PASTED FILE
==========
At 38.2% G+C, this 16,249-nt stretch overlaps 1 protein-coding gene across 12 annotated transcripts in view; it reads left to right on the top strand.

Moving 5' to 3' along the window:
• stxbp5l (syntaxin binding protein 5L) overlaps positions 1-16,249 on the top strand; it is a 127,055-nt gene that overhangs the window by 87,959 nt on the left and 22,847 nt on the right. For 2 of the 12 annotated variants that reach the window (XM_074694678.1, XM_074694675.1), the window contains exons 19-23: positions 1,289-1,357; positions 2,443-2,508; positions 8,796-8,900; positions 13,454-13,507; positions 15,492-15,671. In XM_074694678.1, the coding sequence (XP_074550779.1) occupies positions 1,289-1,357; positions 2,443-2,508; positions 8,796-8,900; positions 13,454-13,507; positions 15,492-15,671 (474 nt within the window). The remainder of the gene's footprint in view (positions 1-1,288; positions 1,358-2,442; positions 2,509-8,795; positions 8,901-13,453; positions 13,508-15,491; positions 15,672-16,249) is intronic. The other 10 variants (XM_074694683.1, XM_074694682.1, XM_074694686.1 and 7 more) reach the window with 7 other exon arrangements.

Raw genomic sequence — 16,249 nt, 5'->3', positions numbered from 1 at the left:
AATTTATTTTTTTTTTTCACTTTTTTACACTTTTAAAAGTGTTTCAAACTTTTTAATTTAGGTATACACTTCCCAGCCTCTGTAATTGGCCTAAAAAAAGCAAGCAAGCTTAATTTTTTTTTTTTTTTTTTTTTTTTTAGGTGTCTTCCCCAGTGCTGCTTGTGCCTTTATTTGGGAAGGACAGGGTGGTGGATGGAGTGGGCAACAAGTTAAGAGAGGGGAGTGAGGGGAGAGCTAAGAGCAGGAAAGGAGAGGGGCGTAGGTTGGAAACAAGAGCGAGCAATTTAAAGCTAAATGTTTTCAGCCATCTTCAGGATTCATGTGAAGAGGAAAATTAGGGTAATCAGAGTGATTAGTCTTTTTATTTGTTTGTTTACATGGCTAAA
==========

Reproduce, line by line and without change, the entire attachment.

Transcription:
At 38.2% G+C, this 16,249-nt stretch overlaps 1 protein-coding gene across 12 annotated transcripts in view; it reads left to right on the top strand.

Moving 5' to 3' along the window:
• stxbp5l (syntaxin binding protein 5L) overlaps positions 1-16,249 on the top strand; it is a 127,055-nt gene that overhangs the window by 87,959 nt on the left and 22,847 nt on the right. For 2 of the 12 annotated variants that reach the window (XM_074694678.1, XM_074694675.1), the window contains exons 19-23: positions 1,289-1,357; positions 2,443-2,508; positions 8,796-8,900; positions 13,454-13,507; positions 15,492-15,671. In XM_074694678.1, the coding sequence (XP_074550779.1) occupies positions 1,289-1,357; positions 2,443-2,508; positions 8,796-8,900; positions 13,454-13,507; positions 15,492-15,671 (474 nt within the window). The remainder of the gene's footprint in view (positions 1-1,288; positions 1,358-2,442; positions 2,509-8,795; positions 8,901-13,453; positions 13,508-15,491; positions 15,672-16,249) is intronic. The other 10 variants (XM_074694683.1, XM_074694682.1, XM_074694686.1 and 7 more) reach the window with 7 other exon arrangements.

Raw genomic sequence — 16,249 nt, 5'->3', positions numbered from 1 at the left:
AATTTATTTTTTTTTTTCACTTTTTTACACTTTTAAAAGTGTTTCAAACTTTTTAATTTAGGTATACACTTCCCAGCCTCTGTAATTGGCCTAAAAAAAGCAAGCAAGCTTAATTTTTTTTTTTTTTTTTTTTTTTTTAGGTGTCTTCCCCAGTGCTGCTTGTGCCTTTATTTGGGAAGGACAGGGTGGTGGATGGAGTGGGCAACAAGTTAAGAGAGGGGAGTGAGGGGAGAGCTAAGAGCAGGAAAGGAGAGGGGCGTAGGTTGGAAACAAGAGCGAGCAATTTAAAGCTAAATGTTTTCAGCCATCTTCAGGATTCATGTGAAGAGGAAAATTAGGGTAATCAGAGTGATTAGTCTTTTTATTTGTTTGTTTACATGGCTAAA